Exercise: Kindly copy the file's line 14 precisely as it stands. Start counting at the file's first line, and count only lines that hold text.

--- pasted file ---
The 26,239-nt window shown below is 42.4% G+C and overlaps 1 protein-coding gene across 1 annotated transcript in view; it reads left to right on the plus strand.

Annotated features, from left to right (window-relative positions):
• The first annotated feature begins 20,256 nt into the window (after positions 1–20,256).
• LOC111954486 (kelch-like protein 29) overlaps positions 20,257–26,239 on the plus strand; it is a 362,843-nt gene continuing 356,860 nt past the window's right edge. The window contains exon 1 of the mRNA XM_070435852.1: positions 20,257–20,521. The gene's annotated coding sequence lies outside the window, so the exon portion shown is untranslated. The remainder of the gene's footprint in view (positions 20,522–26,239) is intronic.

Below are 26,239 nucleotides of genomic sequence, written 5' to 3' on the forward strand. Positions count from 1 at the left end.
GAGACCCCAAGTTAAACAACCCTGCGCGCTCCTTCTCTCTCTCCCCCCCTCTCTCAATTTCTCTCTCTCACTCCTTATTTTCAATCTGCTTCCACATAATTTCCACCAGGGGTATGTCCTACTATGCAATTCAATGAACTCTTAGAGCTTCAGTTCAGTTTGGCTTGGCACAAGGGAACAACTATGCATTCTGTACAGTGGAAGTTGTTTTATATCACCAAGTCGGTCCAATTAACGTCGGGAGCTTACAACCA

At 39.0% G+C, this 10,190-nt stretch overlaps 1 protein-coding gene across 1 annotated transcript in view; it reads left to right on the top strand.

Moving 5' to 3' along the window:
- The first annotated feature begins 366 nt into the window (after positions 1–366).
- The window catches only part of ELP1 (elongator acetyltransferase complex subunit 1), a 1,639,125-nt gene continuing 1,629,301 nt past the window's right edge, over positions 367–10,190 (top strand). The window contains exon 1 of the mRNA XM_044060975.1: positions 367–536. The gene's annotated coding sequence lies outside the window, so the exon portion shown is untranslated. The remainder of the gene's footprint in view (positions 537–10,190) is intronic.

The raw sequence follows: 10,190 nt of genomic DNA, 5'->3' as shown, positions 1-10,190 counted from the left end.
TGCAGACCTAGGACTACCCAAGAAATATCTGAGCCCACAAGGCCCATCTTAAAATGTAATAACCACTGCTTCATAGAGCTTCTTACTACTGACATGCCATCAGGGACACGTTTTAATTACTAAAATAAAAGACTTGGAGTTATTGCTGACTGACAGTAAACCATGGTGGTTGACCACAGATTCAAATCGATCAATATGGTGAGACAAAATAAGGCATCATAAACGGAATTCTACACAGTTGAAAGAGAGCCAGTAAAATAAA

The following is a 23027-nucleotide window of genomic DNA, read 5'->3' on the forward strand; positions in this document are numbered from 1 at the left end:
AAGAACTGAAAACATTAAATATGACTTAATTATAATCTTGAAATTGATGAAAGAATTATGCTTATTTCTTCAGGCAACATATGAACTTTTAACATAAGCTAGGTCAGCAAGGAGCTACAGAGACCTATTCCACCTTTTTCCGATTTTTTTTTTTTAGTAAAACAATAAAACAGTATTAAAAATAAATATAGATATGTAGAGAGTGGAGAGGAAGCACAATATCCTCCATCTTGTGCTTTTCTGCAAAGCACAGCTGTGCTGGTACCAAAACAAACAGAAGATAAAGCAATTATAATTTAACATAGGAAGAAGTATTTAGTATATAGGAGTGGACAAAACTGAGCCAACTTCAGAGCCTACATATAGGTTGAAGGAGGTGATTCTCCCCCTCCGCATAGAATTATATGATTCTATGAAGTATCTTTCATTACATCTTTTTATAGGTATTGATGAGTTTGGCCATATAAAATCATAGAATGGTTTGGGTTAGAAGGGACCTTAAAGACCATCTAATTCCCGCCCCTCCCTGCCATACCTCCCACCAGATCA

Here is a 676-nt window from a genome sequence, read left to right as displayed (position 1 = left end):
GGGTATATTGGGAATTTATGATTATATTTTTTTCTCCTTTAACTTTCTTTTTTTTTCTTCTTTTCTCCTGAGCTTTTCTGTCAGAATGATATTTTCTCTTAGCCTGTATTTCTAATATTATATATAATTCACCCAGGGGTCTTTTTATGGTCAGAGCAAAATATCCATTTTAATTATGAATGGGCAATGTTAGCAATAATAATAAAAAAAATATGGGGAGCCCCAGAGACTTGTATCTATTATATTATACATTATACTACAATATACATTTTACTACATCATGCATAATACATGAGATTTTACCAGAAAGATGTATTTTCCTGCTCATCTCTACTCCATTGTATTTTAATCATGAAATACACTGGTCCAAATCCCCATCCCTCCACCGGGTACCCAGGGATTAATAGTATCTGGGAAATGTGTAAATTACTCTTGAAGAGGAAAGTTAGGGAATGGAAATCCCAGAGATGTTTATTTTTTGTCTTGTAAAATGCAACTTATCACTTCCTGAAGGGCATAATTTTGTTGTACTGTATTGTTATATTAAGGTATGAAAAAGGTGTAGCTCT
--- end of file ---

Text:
AAGAACTGAAAACATTAAATATGACTTAATTATAATCTTGAAATTGATGAAAGAATTATGCTTATTTCTTCAGGCAACATATGAACTTTTAACATAAGCTAGGTCAGCAAGGAGCTACAGAGACCTATTCCACCTTTTTCCGATTTTTTTTTTTTAGTAAAACAATAAAACAGTATTAAAAATAAATATAGATATGTAGAGAGTGGAGAGGAAGCACAATATCCTCCATCTTGTGCTTTTCTGCAAAGCACAGCTGTGCTGGTACCAAAACAAACAGAAGATAAAGCAATTATAATTTAACATAGGAAGAAGTATTTAGTATATAGGAGTGGACAAAACTGAGCCAACTTCAGAGCCTACATATAGGTTGAAGGAGGTGATTCTCCCCCTCCGCATAGAATTATATGATTCTATGAAGTATCTTTCATTACATCTTTTTATAGGTATTGATGAGTTTGGCCATATAAAATCATAGAATGGTTTGGGTTAGAAGGGACCTTAAAGACCATCTAATTCCCGCCCCTCCCTGCCATACCTCCCACCAGATCA